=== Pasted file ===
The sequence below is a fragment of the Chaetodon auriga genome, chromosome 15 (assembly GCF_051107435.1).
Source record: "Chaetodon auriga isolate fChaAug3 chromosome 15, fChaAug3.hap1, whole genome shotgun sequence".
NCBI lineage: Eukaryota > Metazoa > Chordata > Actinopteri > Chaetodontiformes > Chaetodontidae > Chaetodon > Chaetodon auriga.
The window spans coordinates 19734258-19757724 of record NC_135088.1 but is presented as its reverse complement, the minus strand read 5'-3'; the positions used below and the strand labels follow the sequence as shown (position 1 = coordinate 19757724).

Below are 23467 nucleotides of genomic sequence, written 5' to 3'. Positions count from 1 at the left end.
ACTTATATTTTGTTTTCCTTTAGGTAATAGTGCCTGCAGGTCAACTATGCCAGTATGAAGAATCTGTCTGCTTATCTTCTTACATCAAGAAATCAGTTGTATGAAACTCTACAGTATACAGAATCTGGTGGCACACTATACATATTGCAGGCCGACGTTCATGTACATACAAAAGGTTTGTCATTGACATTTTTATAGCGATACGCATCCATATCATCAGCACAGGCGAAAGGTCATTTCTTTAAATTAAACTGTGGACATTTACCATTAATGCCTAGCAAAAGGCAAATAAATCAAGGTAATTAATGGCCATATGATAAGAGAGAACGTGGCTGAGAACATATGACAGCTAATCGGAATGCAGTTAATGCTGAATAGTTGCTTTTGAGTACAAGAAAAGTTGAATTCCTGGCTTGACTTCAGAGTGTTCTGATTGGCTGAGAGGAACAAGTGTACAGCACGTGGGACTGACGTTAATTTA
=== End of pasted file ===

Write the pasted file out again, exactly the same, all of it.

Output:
The sequence below is a fragment of the Chaetodon auriga genome, chromosome 15 (assembly GCF_051107435.1).
Source record: "Chaetodon auriga isolate fChaAug3 chromosome 15, fChaAug3.hap1, whole genome shotgun sequence".
NCBI lineage: Eukaryota > Metazoa > Chordata > Actinopteri > Chaetodontiformes > Chaetodontidae > Chaetodon > Chaetodon auriga.
The window spans coordinates 19734258-19757724 of record NC_135088.1 but is presented as its reverse complement, the minus strand read 5'-3'; the positions used below and the strand labels follow the sequence as shown (position 1 = coordinate 19757724).

Below are 23467 nucleotides of genomic sequence, written 5' to 3'. Positions count from 1 at the left end.
ACTTATATTTTGTTTTCCTTTAGGTAATAGTGCCTGCAGGTCAACTATGCCAGTATGAAGAATCTGTCTGCTTATCTTCTTACATCAAGAAATCAGTTGTATGAAACTCTACAGTATACAGAATCTGGTGGCACACTATACATATTGCAGGCCGACGTTCATGTACATACAAAAGGTTTGTCATTGACATTTTTATAGCGATACGCATCCATATCATCAGCACAGGCGAAAGGTCATTTCTTTAAATTAAACTGTGGACATTTACCATTAATGCCTAGCAAAAGGCAAATAAATCAAGGTAATTAATGGCCATATGATAAGAGAGAACGTGGCTGAGAACATATGACAGCTAATCGGAATGCAGTTAATGCTGAATAGTTGCTTTTGAGTACAAGAAAAGTTGAATTCCTGGCTTGACTTCAGAGTGTTCTGATTGGCTGAGAGGAACAAGTGTACAGCACGTGGGACTGACGTTAATTTA